ripplewine

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Re: What If ?
« Reply #25 on: August 07, 2014, 08:03:22 PM »
That's a very good point.  Plus, Jan & Dean, unlike the Monkees, were already an established act with a lot of experience in the business.  A regular TV series would have served as excellent promotion for their songs, too.

Charles

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Re: What If ?
« Reply #26 on: August 07, 2014, 09:40:15 PM »
I wish I could talk with people who were around Jan at that time, to hear more about where he planned to head. I know he had done some fence sitting, trying to decide whether to stick with the music or to continue with medicine.

With the music, was he planning on further developing his abilities in the studio, or did he just want to make as much loot as possible? Pop Symphonies, among other things, suggests that it wasn't all about making money.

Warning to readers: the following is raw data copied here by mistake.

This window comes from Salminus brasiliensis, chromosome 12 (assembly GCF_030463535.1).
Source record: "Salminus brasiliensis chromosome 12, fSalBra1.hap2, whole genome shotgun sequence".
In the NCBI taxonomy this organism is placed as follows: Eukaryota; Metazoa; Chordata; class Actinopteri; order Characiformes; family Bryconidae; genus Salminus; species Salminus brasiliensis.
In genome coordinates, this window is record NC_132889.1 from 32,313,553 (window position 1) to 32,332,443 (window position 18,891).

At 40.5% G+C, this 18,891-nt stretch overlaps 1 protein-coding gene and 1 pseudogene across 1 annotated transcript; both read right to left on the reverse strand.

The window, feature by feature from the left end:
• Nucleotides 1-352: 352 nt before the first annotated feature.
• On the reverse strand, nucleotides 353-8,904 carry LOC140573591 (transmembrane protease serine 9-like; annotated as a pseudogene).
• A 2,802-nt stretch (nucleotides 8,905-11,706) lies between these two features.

Has Dean said anything about the direction they planned to head in? Was he wanting to be more involved?

jdman

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Re: What If ?
« Reply #27 on: August 08, 2014, 04:40:55 AM »
I wish I could talk with people who were around Jan at that time, to hear more about where he planned to head. I know he had done some fence sitting, trying to decide whether to stick with the music or to continue with medicine.

With the music, was he planning on further developing his abilities in the studio, or did he just want to make as much loot as possible? Pop Symphonies, among other things, suggests that it wasn't all about making money.

Has Dean said anything about the direction they planned to head in? Was he wanting to be more involved?

That's some good questions Charles. On one hand, you have the TV show which is a goofy funny program. On the other hand, Jan was in the studio producing the backing track for "Girl, you're blowing my mind" which is an awesome piece of work. It's really hard to say which direction Jan & Dean would have gone.